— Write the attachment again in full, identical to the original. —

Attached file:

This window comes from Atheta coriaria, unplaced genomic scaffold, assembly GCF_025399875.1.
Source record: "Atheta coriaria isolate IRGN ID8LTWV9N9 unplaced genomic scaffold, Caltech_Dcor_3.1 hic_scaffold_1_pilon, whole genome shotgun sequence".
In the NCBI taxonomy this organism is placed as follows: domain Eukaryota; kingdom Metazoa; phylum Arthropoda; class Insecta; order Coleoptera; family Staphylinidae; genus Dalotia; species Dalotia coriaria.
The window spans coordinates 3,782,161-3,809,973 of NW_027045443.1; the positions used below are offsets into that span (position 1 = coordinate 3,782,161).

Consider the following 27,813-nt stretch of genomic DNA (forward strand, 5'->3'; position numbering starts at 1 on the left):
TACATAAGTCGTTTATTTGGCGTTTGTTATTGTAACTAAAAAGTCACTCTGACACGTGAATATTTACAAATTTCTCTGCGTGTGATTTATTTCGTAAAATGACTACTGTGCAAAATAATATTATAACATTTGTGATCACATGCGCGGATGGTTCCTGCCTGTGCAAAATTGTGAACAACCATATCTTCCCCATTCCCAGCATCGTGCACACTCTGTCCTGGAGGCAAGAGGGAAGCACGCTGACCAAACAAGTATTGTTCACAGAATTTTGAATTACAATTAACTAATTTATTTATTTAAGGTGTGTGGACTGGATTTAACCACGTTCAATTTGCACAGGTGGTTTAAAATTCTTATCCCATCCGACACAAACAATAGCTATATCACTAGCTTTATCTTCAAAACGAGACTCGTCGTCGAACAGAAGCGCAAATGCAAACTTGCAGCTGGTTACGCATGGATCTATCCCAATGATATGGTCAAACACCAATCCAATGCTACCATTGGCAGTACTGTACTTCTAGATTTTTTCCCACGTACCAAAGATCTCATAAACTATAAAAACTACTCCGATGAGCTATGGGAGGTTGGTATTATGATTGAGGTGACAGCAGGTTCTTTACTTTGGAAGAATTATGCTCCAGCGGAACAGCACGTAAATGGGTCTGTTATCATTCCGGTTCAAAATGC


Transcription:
This window comes from Atheta coriaria, unplaced genomic scaffold, assembly GCF_025399875.1.
Source record: "Atheta coriaria isolate IRGN ID8LTWV9N9 unplaced genomic scaffold, Caltech_Dcor_3.1 hic_scaffold_1_pilon, whole genome shotgun sequence".
In the NCBI taxonomy this organism is placed as follows: domain Eukaryota; kingdom Metazoa; phylum Arthropoda; class Insecta; order Coleoptera; family Staphylinidae; genus Dalotia; species Dalotia coriaria.
The window spans coordinates 3,782,161-3,809,973 of NW_027045443.1; the positions used below are offsets into that span (position 1 = coordinate 3,782,161).

Consider the following 27,813-nt stretch of genomic DNA (forward strand, 5'->3'; position numbering starts at 1 on the left):
TACATAAGTCGTTTATTTGGCGTTTGTTATTGTAACTAAAAAGTCACTCTGACACGTGAATATTTACAAATTTCTCTGCGTGTGATTTATTTCGTAAAATGACTACTGTGCAAAATAATATTATAACATTTGTGATCACATGCGCGGATGGTTCCTGCCTGTGCAAAATTGTGAACAACCATATCTTCCCCATTCCCAGCATCGTGCACACTCTGTCCTGGAGGCAAGAGGGAAGCACGCTGACCAAACAAGTATTGTTCACAGAATTTTGAATTACAATTAACTAATTTATTTATTTAAGGTGTGTGGACTGGATTTAACCACGTTCAATTTGCACAGGTGGTTTAAAATTCTTATCCCATCCGACACAAACAATAGCTATATCACTAGCTTTATCTTCAAAACGAGACTCGTCGTCGAACAGAAGCGCAAATGCAAACTTGCAGCTGGTTACGCATGGATCTATCCCAATGATATGGTCAAACACCAATCCAATGCTACCATTGGCAGTACTGTACTTCTAGATTTTTTCCCACGTACCAAAGATCTCATAAACTATAAAAACTACTCCGATGAGCTATGGGAGGTTGGTATTATGATTGAGGTGACAGCAGGTTCTTTACTTTGGAAGAATTATGCTCCAGCGGAACAGCACGTAAATGGGTCTGTTATCATTCCGGTTCAAAATGC